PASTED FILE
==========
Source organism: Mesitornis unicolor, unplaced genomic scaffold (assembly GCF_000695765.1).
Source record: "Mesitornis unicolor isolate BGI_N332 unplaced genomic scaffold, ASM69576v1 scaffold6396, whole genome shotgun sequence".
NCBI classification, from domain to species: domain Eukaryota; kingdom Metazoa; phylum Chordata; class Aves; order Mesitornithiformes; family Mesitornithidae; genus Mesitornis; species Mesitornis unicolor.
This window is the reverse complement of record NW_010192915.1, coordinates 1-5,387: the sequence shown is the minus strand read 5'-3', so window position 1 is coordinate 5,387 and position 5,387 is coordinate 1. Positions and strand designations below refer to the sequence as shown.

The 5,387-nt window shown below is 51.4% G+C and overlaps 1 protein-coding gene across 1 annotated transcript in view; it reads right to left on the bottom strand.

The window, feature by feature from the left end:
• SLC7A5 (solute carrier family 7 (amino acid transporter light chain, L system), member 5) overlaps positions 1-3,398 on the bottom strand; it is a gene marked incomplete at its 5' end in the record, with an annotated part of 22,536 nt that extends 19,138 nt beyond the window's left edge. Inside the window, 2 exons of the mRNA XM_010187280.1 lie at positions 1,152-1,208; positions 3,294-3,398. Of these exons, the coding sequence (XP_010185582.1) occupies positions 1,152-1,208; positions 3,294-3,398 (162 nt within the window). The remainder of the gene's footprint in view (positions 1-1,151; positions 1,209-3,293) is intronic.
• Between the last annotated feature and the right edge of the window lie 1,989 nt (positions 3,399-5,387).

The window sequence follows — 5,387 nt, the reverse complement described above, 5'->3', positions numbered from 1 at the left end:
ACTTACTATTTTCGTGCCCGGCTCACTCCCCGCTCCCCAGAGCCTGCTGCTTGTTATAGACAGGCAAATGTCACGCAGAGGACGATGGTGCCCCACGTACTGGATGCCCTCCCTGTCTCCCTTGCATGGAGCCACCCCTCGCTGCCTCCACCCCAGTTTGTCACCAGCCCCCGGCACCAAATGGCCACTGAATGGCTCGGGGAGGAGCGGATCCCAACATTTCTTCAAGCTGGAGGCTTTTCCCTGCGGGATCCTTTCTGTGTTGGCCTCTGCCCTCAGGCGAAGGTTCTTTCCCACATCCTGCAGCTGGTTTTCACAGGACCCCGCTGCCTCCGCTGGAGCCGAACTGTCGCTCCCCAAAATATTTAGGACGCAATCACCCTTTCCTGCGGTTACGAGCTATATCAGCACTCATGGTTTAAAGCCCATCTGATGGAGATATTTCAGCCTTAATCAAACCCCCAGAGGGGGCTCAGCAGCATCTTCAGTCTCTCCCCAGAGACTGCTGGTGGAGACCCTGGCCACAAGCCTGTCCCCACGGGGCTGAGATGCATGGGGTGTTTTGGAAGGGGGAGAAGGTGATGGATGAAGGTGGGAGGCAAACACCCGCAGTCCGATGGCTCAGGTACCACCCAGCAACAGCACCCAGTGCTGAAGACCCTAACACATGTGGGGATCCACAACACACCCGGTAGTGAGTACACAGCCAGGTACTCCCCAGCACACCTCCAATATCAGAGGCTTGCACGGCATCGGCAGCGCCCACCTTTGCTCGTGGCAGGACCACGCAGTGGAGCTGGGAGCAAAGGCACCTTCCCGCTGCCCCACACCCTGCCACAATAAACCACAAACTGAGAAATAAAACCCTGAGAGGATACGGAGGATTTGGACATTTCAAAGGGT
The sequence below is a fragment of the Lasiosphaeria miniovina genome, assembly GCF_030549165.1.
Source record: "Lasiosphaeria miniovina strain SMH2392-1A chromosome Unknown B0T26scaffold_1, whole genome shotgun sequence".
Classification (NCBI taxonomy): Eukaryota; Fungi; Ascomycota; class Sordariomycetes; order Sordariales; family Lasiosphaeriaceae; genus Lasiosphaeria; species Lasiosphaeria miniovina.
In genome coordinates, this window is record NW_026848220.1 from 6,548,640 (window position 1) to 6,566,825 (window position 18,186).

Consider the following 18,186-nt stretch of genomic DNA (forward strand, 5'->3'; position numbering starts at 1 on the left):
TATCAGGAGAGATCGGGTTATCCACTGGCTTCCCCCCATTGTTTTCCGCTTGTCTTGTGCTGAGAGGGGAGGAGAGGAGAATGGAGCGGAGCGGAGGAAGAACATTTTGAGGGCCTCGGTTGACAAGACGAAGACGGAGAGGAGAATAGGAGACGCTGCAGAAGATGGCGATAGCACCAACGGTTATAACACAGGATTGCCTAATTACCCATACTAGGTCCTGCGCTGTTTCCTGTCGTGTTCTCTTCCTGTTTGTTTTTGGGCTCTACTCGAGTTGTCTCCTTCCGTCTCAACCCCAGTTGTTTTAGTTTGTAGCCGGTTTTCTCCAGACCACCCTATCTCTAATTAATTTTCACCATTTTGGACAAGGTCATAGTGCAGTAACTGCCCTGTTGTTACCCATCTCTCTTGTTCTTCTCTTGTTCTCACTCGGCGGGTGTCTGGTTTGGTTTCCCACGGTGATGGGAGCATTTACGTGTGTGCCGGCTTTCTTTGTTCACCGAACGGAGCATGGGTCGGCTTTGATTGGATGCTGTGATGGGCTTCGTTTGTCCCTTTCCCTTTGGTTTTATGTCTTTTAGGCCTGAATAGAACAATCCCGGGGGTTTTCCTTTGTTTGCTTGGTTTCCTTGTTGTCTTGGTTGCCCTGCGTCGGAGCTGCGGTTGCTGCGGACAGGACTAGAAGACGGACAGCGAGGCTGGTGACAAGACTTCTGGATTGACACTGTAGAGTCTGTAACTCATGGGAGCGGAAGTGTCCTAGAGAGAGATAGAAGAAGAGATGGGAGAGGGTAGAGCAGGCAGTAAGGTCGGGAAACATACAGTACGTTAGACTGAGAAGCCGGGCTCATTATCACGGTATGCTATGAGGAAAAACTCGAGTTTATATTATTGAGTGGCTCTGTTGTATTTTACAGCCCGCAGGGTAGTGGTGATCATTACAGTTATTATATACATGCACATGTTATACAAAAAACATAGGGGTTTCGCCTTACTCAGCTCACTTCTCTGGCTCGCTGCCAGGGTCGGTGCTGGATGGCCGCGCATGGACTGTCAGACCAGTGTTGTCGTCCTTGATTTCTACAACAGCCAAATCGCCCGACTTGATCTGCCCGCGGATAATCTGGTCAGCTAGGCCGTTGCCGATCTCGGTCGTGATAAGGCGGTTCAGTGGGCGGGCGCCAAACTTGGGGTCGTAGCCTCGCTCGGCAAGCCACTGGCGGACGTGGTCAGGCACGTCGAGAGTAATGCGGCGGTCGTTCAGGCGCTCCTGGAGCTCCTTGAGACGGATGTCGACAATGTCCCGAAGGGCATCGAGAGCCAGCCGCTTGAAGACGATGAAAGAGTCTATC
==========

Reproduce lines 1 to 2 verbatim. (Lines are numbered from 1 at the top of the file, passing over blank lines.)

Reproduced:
Source organism: Mesitornis unicolor, unplaced genomic scaffold (assembly GCF_000695765.1).
Source record: "Mesitornis unicolor isolate BGI_N332 unplaced genomic scaffold, ASM69576v1 scaffold6396, whole genome shotgun sequence".